Carolina* stood in the doorway of her home, staring numbly at the wreckage strewn before her. The sight was devastating, yet not entirely surprising. As Christian leaders in their community, Carolina and her husband Eduardo* had known it was only a matter of time before their stand for Christ caught the attention of the indigenous authorities. As she stood, observing the authorities’ “handiwork,” she wondered what would happen to her family now that they no longer had a place to live.
“You must leave,” the authorities had warned them. “If you return to this area, we will do more than destroy your home. We will kill you.”
Carolina and her family left everything they knew behind and fled to another region in Colombia. They briefly found refuge in a home in La Plata, but the owners of the home soon ordered them to leave because they disapproved of their Christian activities. The beleaguered family once again found themselves homeless. .
Their experience mirrors that of hundreds of other indigenous believers who have been exiled from their communities due to religious persecution. Christians are frequently despised and rejected by members of indigenous groups. The persecution is often so intense that Christians are forced to flee, as in the case of Carolina’s family. These displaced believers are left without homes, forced to construct makeshift shelters out of plastic and bits of wood.
Seeking a solution to these problems, Carolina became involved with the Christian organization OPIC. Established in 2009, Overseeds Private Investment Corporation (OPIC) supports projects related to education, health, and work opportunities for indigenous believers. Her involvement with OPIC and her strong leadership qualities soon drew the attention of Open Doors. With OD’s help, Carolina was able to open a safe house for believers who have been displaced and need housing.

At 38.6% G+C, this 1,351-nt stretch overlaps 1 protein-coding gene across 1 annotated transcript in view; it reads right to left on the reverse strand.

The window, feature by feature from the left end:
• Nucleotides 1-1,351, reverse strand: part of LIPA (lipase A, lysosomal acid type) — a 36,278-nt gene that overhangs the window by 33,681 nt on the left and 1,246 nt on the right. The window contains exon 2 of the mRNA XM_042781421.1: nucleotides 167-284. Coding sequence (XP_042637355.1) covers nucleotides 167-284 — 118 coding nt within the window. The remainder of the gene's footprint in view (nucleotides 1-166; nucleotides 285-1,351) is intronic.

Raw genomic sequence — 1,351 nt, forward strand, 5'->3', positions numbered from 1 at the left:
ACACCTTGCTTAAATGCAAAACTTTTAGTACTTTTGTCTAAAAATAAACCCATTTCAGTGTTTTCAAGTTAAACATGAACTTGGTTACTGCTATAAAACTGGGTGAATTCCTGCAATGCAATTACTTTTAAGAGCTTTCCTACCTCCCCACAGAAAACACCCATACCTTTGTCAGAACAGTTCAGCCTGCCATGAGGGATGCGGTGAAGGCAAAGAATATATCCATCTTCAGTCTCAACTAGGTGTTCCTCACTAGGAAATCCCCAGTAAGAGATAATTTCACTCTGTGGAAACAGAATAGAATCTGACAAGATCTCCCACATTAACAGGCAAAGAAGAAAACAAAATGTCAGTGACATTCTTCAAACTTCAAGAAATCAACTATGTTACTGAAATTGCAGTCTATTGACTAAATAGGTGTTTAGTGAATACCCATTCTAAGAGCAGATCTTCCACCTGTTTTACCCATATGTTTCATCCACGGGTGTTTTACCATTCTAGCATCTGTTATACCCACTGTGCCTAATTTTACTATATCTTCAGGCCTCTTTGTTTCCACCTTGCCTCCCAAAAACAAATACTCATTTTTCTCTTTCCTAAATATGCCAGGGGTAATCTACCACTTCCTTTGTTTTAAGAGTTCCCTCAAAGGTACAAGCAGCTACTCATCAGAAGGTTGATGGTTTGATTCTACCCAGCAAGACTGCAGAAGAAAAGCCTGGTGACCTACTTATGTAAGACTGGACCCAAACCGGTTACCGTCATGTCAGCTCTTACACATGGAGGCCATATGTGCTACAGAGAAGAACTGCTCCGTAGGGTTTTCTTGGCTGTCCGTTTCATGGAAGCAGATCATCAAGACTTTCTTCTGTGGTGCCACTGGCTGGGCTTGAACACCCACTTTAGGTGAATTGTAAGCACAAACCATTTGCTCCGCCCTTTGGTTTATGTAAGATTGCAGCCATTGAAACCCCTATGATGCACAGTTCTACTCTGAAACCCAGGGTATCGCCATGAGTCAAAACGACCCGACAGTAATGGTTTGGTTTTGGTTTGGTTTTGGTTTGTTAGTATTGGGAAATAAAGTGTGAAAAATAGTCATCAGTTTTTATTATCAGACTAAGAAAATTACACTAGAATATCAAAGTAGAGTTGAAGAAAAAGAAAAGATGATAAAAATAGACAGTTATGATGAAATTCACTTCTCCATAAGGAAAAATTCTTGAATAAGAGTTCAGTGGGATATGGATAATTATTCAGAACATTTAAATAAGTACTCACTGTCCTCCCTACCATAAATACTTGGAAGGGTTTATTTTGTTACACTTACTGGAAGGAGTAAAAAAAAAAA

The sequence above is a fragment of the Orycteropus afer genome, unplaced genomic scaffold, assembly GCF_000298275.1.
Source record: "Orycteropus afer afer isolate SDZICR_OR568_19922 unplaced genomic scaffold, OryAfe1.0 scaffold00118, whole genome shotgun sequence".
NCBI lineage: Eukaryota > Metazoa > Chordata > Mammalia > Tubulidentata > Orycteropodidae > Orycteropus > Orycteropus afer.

Her large dark eyes light up as she speaks about this project. “This house is a place for sharing the gospel. I want to reach people who have not experienced the love of Jesus,” she shared. “Since I came to Christ, my mission has been to help and serve people. Now I understand why God created me in this way.”
The safe house also provides an opportunity for Carolina to use her gift of teaching. Thirty-nine children participate in classes held in the safe house. For one week per month, the children receive housing, food, and education from Carolina and Eduardo. The students travel from several locations to attend the school, some walking for up to 3 hours. The children are immediately drawn to Carolina, who showers them with the love of Jesus and teaches them biblical principles.
Despite losing her home and familiar way of life, Carolina remains strong in the Lord, knowing that what she has suffered is being used for the Glory of God and furtherance of the Gospel. It has been a joy for her to watch God provide in seemingly impossible situations. She continues her work with Open Doors and her impact is reaching a wide array of people.
*Names changed for security reasons